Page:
In the early 1990s, Bonds worked at the NC Rural Economic Development Center with Billy Ray Hall, President, and Gov. Robert W. Scott who had served on the Board of Directors and was serving as a Visiting Fellow.

In November of 2005, while serving as an executive, Senior Vice President for Government and Community Relations and Assistant Corporate Secretary for ElectriCities, a nonprofit advocate for two municipal utilities, Bonds and her staff lobbyist, Estherine Davis, and contract lobbyist, Former Raleigh Mayor Tom Fetzer were summoned by a grand jury in the federal investigation of North Carolina House Speaker James B. Black to answer questions regarding the hiring of Meredith Norris. Norris was a former political director for Black. ElectriCities hired Norris, the top political aide in April of 2005, as well as Fetzer.[4][5] Bonds left ElectriCities in 2007.[6][7]

During 2011-2012, she helped North Carolina state Representative Bill Faison as a volunteer strategist, creating a jobs plan and acquiring significant earned media for issues. In 1996, she helped Chief Justice Burley Mitchell as a volunteer with his statewide communications strategy and earned media, in his successful election as Chief Justice.

2010 election[edit]

On January 9, 2009 Bob Geary suggested on the Indy Week Blogs[8] that Mayor Bonds might be a possible appointee to the North Carolina House of Representatives for District 39, a vacancy created when Linda Coleman resigned for a role in the Perdue Administration).[9][10] She did not seek the appointment but instead, she ran for the seat in the May 2010 Democratic Primary Election.[11][12] Bonds, a former State employee, was endorsed by the State Employees Association of NC[13] in March. Bonds lost the Primary Election to Darren Jackson.[14]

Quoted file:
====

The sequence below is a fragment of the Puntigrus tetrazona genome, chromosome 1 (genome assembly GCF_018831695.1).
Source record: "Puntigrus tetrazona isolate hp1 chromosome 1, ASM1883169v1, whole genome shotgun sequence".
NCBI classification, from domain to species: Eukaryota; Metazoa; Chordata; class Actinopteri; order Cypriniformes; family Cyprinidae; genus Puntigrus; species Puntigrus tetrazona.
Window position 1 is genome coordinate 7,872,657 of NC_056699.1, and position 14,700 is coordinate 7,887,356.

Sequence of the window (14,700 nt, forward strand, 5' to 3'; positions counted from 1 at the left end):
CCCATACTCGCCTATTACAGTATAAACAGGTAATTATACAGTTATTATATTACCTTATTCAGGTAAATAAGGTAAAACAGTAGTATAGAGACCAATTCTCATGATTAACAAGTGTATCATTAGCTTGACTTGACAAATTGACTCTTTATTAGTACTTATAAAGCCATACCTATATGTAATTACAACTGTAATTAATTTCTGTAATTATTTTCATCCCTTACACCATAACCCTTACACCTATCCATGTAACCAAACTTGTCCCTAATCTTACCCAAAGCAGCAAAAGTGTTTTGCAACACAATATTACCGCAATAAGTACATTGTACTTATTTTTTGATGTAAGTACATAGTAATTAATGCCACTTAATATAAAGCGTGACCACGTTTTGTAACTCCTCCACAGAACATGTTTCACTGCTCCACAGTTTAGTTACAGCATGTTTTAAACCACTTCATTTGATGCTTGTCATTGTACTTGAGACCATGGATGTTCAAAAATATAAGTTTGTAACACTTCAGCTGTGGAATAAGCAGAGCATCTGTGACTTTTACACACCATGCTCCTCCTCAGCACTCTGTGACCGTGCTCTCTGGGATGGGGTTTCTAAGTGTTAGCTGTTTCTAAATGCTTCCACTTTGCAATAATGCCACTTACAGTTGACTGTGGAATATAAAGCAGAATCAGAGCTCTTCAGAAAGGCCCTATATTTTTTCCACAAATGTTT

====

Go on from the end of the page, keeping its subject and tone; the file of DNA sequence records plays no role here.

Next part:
2012 Advisor[edit]

In March of 2012, Jeanne Bonds was named as the "chief strategist" for Bill Faison.[15] She helped Bill Faison as a volunteer, part-time advisor, providing strategic advice for public relations and significant earned media for positions on issues.[16]

In 1996, she volunteered for Chief Justice Burley Mitchell as a communications strategy advisor for his statewide campaign.

LiveWire Media[edit]

On January 7, 2014, the Raleigh News & Observer published a report by John Frank on the recently filed bankruptcy pleadings of former NC gubernatorial candidate Bill Faison. In reviewing the filed bankruptcy court documents, Frank noted that in addition to the bankruptcy protection, Faison was potentially seeking a claim against Jeanne Milliken Bonds, his former strategy advisor.

In the News & Observer article, Faison alleged that he and Bonds were to form a company called Live Wire Media Productions,, a venture described as having the goal of producing a political television show. The venture never materialized.[17] The News & Observer had earlier reported on the possible show.[18]

The U.S. Bankruptcy Court required Faison to revise his bankruptcy filing and delete his allegations, based on information that Faison's investment was $5,000; he abandoned the company shortly after it was formed; and there is no operating agreement.[19] N.C. General Statutes § 57D-3-02(1) eliminates an individual's membership in an LLC upon filing bankruptcy, removing the member from management of the LLC.[20]

Plain Talk Politics[edit]